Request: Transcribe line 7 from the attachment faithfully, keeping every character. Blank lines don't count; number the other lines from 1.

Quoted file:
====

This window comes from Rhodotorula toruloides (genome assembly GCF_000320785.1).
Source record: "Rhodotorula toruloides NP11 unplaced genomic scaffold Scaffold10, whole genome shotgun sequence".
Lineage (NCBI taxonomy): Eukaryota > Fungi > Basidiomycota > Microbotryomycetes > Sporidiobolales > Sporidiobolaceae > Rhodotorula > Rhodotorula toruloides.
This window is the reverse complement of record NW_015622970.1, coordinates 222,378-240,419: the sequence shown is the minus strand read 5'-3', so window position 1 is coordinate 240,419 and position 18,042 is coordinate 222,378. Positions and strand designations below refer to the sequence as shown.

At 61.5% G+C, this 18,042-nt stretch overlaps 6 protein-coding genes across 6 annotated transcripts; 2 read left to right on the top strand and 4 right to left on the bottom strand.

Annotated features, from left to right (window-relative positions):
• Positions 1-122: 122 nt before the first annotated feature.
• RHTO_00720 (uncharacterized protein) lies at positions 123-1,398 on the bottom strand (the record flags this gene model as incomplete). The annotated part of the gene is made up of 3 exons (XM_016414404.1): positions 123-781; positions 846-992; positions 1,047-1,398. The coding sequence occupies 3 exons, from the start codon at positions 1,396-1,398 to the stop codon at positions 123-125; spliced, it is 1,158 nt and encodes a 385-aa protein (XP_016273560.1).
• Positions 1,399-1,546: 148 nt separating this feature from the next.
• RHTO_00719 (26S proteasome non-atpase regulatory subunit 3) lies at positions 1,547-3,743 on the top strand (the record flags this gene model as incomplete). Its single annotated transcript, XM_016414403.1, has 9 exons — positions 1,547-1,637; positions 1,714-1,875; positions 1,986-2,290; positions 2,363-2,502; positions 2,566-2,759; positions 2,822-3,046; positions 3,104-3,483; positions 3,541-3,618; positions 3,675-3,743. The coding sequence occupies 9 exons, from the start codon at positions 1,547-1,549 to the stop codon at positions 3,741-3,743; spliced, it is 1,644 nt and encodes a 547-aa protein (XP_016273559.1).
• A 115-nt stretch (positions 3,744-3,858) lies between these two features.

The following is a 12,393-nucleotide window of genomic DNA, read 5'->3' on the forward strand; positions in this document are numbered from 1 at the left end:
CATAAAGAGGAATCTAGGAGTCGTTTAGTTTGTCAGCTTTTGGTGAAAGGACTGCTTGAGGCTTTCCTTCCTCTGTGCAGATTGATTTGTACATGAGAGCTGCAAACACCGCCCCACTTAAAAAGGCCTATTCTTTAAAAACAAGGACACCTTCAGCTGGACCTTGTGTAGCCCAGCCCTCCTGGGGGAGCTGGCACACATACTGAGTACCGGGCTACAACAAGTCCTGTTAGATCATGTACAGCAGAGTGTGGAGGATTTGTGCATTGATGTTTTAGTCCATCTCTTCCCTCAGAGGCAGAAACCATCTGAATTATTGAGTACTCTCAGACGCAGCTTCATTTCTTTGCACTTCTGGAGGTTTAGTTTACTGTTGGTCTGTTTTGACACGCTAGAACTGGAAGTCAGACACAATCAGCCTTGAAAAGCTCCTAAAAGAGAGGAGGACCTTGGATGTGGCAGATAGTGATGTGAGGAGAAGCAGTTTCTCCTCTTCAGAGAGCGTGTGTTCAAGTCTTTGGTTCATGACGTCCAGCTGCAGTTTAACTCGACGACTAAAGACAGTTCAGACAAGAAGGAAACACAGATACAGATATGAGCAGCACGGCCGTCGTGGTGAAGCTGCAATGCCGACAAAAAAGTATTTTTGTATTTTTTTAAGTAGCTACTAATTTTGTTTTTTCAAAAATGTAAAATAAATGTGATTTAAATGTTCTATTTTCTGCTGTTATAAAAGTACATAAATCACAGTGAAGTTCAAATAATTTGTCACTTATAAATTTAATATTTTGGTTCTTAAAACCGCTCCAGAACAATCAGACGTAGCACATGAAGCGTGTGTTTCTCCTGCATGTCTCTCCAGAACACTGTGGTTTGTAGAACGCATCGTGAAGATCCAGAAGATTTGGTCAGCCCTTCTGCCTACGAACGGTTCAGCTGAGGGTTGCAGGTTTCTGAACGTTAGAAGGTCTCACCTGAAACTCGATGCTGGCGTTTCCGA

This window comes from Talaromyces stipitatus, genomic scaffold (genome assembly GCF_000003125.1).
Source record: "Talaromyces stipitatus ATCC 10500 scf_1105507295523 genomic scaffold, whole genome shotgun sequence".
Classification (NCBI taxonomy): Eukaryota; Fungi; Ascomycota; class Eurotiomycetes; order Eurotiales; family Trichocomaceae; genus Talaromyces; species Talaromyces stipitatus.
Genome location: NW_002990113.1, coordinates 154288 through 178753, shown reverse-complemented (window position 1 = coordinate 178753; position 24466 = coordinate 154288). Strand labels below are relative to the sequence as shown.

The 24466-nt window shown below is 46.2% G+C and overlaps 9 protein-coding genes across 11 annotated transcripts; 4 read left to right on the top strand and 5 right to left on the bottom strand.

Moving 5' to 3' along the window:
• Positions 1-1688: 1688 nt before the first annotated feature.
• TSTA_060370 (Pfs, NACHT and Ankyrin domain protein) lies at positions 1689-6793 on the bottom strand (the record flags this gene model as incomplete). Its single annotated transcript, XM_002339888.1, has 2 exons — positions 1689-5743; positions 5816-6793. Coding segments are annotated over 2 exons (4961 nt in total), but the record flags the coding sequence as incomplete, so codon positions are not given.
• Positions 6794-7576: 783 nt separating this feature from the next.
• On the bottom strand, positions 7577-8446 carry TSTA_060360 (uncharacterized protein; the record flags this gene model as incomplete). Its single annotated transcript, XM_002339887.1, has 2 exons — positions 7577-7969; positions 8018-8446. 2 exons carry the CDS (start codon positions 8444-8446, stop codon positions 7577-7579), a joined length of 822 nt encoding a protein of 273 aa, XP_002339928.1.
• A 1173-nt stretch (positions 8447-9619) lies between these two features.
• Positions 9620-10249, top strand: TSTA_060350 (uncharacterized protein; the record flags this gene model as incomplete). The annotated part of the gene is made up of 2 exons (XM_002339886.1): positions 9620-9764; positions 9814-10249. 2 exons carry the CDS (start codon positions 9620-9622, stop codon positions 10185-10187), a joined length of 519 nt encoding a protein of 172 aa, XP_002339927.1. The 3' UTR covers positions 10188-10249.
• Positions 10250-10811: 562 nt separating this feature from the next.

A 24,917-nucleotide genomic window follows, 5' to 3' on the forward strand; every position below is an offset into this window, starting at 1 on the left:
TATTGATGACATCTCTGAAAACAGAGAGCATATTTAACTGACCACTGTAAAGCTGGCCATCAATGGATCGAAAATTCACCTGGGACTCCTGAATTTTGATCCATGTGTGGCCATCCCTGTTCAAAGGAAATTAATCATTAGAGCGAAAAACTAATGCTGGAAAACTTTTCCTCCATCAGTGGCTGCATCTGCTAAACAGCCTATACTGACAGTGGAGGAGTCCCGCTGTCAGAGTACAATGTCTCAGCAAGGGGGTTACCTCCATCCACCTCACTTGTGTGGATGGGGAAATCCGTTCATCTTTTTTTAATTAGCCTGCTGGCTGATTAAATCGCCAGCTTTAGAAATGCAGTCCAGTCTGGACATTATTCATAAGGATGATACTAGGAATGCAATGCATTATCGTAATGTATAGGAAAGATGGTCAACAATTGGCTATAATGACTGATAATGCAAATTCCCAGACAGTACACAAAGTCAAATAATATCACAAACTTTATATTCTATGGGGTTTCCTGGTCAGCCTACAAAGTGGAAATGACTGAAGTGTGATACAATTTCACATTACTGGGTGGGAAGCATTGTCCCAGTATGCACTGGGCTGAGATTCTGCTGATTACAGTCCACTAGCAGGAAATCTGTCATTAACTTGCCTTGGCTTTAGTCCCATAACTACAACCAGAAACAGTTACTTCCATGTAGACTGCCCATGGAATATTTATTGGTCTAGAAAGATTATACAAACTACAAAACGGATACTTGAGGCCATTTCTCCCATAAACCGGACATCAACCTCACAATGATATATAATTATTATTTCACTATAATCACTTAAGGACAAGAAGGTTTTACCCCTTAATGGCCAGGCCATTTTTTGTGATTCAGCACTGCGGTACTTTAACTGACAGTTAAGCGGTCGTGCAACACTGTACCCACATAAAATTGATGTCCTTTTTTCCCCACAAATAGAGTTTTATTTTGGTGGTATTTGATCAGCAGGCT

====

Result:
• Positions 1-122: 122 nt before the first annotated feature.